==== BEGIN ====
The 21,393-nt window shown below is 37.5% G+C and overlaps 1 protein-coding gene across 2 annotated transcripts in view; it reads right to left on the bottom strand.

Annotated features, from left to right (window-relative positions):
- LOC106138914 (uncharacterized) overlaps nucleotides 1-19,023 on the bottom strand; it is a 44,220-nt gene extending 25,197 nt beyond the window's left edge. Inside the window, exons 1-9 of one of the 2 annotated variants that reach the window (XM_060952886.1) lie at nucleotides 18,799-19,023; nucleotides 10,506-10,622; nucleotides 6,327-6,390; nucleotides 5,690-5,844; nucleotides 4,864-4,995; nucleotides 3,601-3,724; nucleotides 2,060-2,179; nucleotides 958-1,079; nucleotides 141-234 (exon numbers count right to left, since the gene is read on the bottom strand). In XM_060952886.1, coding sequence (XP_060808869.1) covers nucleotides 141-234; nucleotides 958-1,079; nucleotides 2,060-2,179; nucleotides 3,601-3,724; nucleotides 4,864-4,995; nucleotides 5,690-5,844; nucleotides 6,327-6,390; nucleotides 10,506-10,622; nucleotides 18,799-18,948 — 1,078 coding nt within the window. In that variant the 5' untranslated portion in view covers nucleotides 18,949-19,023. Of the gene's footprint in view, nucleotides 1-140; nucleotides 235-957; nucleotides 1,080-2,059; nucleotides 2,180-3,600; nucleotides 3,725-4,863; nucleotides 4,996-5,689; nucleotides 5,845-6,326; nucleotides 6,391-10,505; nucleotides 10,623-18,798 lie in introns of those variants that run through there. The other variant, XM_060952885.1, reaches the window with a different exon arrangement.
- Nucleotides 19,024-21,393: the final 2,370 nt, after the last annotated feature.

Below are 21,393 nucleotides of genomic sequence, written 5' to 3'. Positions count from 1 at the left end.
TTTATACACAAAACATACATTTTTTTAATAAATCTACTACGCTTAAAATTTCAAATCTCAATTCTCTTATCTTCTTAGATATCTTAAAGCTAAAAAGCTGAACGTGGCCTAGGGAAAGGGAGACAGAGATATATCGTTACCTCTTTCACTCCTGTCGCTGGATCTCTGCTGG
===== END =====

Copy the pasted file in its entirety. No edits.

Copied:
The 21,393-nt window shown below is 37.5% G+C and overlaps 1 protein-coding gene across 2 annotated transcripts in view; it reads right to left on the bottom strand.

Annotated features, from left to right (window-relative positions):
- LOC106138914 (uncharacterized) overlaps nucleotides 1-19,023 on the bottom strand; it is a 44,220-nt gene extending 25,197 nt beyond the window's left edge. Inside the window, exons 1-9 of one of the 2 annotated variants that reach the window (XM_060952886.1) lie at nucleotides 18,799-19,023; nucleotides 10,506-10,622; nucleotides 6,327-6,390; nucleotides 5,690-5,844; nucleotides 4,864-4,995; nucleotides 3,601-3,724; nucleotides 2,060-2,179; nucleotides 958-1,079; nucleotides 141-234 (exon numbers count right to left, since the gene is read on the bottom strand). In XM_060952886.1, coding sequence (XP_060808869.1) covers nucleotides 141-234; nucleotides 958-1,079; nucleotides 2,060-2,179; nucleotides 3,601-3,724; nucleotides 4,864-4,995; nucleotides 5,690-5,844; nucleotides 6,327-6,390; nucleotides 10,506-10,622; nucleotides 18,799-18,948 — 1,078 coding nt within the window. In that variant the 5' untranslated portion in view covers nucleotides 18,949-19,023. Of the gene's footprint in view, nucleotides 1-140; nucleotides 235-957; nucleotides 1,080-2,059; nucleotides 2,180-3,600; nucleotides 3,725-4,863; nucleotides 4,996-5,689; nucleotides 5,845-6,326; nucleotides 6,391-10,505; nucleotides 10,623-18,798 lie in introns of those variants that run through there. The other variant, XM_060952885.1, reaches the window with a different exon arrangement.
- Nucleotides 19,024-21,393: the final 2,370 nt, after the last annotated feature.

Below are 21,393 nucleotides of genomic sequence, written 5' to 3'. Positions count from 1 at the left end.
TTTATACACAAAACATACATTTTTTTAATAAATCTACTACGCTTAAAATTTCAAATCTCAATTCTCTTATCTTCTTAGATATCTTAAAGCTAAAAAGCTGAACGTGGCCTAGGGAAAGGGAGACAGAGATATATCGTTACCTCTTTCACTCCTGTCGCTGGATCTCTGCTGG